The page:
Thursday, August 18, 2011

Apricot Jam and Other Stories: there is queer small substance to this heroism

Aleksandr Solzhenitsyn, Apricot Jam and Other Stories
Counterpoint, Hardcover, 375 pages
ISBN: 1582436029 / ISBN-13: 9781582436029

As I mentioned in this post, I ordered this collection of Solzhenitsyn’s short stories and now that I’ve finished the first five (of nine) I better get my thoughts down on paper before I confuse the stories. From the book jacket:

These groundbreaking works—inter-connected and juxtaposed using an experimental method Solzhenitsyn referred to as “binary”—join Solzhenitsyn’s already available fiction as some of the most powerful literature of the twentieth century. With Soviet and post-Soviet life as their focus, these stories weave and shift inside their shared setting, illuminating the Russian experience under the Soviet regime.

The first story, “Apricot Jam,” uses the so-called binary style. Part one of the story is a letter from a kulak (a relatively well-to-do peasant) serving a hard labor sentence to a famous Soviet writer responding to the writer’s claim that “the purpose and meaning of life” as “labor in a communist society” (Kenneth Lantz translated the five stories in this post). “To that I reply that there is queer small substance to this heroism and this labor because it comes from driving people like us nigh to we drop.” The peasant goes on to explain the loss of the family farm to collective agriculture and his current plight—nearly starving to death. He begs the writer for a food parcel while recalling the apricot tree in the orchard and the jam his mother made from the crop. Part two focuses on the famous writer in his posh dacha as he entertains a couple of guests, one a department head at the state publishing house. The writer and department head rival each other in praising socialist realism with such statements as “Creating an art of world significance—that is the task of the writer today. The world is waiting for examples, for architectonics from our literature.” The writer complains that other authors fail to use “the language Russians have been speaking for a thousand years” which he discovered when reading confessions coerced from torture. The writer, after flattering himself with the claim that “When I write, I can comprehend my reader through my imagination, and I can see exactly what he needs”, comments on the peasant’s letter. The writer swoons over the language in the letter but ignores the writer's plea. The symbolism of the apricot jam at the dacha reinforces the disconnect between the writer and his claims.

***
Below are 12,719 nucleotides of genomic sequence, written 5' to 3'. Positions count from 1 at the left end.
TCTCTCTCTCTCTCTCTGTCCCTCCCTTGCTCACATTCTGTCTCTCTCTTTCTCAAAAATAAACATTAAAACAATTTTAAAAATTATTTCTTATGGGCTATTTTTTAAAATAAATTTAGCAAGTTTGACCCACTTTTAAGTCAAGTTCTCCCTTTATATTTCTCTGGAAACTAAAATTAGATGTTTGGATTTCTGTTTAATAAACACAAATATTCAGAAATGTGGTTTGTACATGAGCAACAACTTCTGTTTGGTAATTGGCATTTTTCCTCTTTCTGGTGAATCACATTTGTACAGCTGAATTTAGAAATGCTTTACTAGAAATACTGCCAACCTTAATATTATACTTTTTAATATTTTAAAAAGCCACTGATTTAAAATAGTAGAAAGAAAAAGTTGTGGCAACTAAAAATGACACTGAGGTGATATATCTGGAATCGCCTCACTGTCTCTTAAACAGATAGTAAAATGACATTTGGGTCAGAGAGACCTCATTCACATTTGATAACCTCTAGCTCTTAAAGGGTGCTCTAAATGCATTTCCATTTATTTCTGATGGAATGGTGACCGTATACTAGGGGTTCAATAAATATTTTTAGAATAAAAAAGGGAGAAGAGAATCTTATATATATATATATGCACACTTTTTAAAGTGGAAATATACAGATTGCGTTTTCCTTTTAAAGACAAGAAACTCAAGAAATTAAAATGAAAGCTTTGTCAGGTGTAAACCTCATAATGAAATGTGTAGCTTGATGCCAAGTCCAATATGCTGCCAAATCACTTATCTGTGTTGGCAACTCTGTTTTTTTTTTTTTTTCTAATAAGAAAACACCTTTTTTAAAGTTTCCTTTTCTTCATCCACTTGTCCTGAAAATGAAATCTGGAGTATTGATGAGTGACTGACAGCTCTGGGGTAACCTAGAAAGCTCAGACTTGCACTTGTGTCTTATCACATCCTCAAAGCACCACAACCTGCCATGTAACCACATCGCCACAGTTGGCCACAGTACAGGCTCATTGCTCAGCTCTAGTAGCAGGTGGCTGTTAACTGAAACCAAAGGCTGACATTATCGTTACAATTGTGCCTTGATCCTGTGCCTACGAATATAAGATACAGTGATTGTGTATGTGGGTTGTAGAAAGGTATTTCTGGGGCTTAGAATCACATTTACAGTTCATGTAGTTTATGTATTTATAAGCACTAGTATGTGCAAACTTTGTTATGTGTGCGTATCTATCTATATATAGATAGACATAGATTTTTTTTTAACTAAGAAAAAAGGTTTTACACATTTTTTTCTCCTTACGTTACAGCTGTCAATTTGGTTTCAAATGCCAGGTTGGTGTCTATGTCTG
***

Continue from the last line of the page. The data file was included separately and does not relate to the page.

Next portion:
“Ego” and “The New Generation” look at what it takes for someone to sell out their principles. (“The New Generation” can be found online.) Physical threats are effective for some, not for others, but threats to family prove very effective in both of these stories.
Elif Batuman goes into more detail about a few intriguing features of "The New Generation".

Another “binary” story,“Nastenka,” follows the difficulties of two different women with the same name of the title. The first Nastenka has a rough life as she tries to eke out an existence as a librarian. Raped often by the men in her life, she takes control of her sexuality and uses it to become the mistress of a war hero with access to material comfort she didn't know was possible. The second Nastenka trains to be a literature teacher. While she guards her sexuality, she witnesses the rape of literature in the name of the common cause. Never quite sure what texts are approved or not, this Nastenka feels gratified when the students respond in an inspired fashion to propaganda. Solzhenitsyn doesn’t need to comment on the insipid poem, just as he didn’t have to remark on a literature student’s passionate harangues decrying the literature of the past.

“Adlig Schwnkitten: A Tale of Twenty-Four Hours” covers a day in the life of a forward artillery brigade as it invaded Germany on January 25-26, 1945. The brigade, extending too far from the main force, is ambushed by the Germans and successfully retreats with minor casualties. In addition to the excitement of the operation, Solzhenitsyn provides a glimpse into the political workings of the army. Political officers from SMERSH (the wartime counterintelligence agency—the book has a handy glossary for many terms, names and agencies) accompany the forces and military leaders would defer decisions on troop movements to them. For political reasons, records of officers contained unexplained gaps and records of brigades ignore heroism shown by commanders. General directives, such as 'no retreat', make sensible options off-limits for officers. How much of the story is a chronicle of Solzhenitsyn’s experience remains uncertain (to me), but I do know that as a commander of a sound-ranging battery he was encircled near Liebstadt and he was able to break out with few men lost.

I hope to get to the final four stories this weekend…

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